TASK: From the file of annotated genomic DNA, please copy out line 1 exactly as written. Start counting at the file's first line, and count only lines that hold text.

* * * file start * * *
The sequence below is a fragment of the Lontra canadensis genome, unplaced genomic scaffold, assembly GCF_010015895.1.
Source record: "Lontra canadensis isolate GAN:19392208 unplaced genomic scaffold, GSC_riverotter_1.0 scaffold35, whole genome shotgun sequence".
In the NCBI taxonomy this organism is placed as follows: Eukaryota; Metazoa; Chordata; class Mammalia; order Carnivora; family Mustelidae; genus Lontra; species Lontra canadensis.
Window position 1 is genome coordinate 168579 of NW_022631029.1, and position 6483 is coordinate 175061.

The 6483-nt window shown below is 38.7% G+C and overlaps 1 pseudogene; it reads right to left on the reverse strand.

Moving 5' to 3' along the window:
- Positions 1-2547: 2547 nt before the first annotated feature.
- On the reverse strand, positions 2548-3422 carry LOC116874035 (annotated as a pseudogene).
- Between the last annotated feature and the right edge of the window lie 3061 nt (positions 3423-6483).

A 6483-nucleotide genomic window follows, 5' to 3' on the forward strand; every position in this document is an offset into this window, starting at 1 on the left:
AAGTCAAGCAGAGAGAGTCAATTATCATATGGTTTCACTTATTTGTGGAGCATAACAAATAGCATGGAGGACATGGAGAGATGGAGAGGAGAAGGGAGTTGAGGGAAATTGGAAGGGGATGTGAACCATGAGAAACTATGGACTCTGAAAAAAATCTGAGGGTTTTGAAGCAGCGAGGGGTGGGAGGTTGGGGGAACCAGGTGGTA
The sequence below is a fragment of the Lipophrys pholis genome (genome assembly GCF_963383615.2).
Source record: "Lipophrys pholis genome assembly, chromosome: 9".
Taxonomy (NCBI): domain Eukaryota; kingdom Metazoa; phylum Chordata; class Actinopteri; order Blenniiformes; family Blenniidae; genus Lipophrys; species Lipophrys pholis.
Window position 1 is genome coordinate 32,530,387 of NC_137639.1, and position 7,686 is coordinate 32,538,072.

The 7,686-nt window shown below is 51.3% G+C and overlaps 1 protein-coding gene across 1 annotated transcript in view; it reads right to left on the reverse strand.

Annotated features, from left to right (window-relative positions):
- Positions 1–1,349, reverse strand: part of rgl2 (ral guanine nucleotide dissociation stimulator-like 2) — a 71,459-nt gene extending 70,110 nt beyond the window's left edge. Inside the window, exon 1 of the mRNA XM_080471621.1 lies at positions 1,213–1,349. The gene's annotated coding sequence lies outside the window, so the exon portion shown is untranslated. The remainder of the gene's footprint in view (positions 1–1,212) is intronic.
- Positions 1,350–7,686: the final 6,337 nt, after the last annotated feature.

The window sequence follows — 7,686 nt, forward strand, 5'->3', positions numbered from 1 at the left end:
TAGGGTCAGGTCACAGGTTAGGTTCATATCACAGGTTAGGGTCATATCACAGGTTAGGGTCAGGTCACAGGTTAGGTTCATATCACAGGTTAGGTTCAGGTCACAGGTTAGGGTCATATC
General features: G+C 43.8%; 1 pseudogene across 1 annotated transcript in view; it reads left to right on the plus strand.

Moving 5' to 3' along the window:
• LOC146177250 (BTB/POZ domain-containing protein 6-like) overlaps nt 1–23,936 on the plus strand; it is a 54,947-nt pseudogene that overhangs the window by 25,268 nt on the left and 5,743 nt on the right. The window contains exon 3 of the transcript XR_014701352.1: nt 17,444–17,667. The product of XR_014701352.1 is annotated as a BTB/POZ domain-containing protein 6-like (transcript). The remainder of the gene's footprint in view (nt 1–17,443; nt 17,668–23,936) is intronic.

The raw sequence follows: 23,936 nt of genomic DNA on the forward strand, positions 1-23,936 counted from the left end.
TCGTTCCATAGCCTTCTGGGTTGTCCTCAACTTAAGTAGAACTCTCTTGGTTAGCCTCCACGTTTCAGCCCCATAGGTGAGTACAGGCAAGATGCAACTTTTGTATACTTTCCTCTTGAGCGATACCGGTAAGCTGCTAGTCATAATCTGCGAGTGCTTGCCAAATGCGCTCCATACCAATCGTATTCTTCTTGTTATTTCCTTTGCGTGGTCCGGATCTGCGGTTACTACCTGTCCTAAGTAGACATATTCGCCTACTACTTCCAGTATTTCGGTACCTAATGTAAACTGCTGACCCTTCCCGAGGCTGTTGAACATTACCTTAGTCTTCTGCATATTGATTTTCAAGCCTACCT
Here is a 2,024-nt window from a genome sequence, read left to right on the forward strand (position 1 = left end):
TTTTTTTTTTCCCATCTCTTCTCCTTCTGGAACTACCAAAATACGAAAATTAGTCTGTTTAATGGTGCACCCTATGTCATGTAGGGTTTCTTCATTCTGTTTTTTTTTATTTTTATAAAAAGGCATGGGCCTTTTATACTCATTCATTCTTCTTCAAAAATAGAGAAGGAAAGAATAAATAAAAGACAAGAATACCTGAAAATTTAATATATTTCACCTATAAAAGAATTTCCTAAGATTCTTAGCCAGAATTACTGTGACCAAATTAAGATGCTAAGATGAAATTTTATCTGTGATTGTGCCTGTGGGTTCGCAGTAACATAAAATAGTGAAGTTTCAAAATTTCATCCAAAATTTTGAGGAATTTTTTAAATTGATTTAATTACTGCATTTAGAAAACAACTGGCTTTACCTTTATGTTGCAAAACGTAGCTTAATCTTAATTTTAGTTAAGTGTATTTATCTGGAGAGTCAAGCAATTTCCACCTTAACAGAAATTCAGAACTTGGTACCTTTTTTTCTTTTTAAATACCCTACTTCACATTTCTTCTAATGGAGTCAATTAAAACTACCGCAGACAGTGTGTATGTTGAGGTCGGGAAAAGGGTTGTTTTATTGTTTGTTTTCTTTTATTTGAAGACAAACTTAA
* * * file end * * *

The sequence below is a fragment of the Lontra canadensis genome, unplaced genomic scaffold, assembly GCF_010015895.1.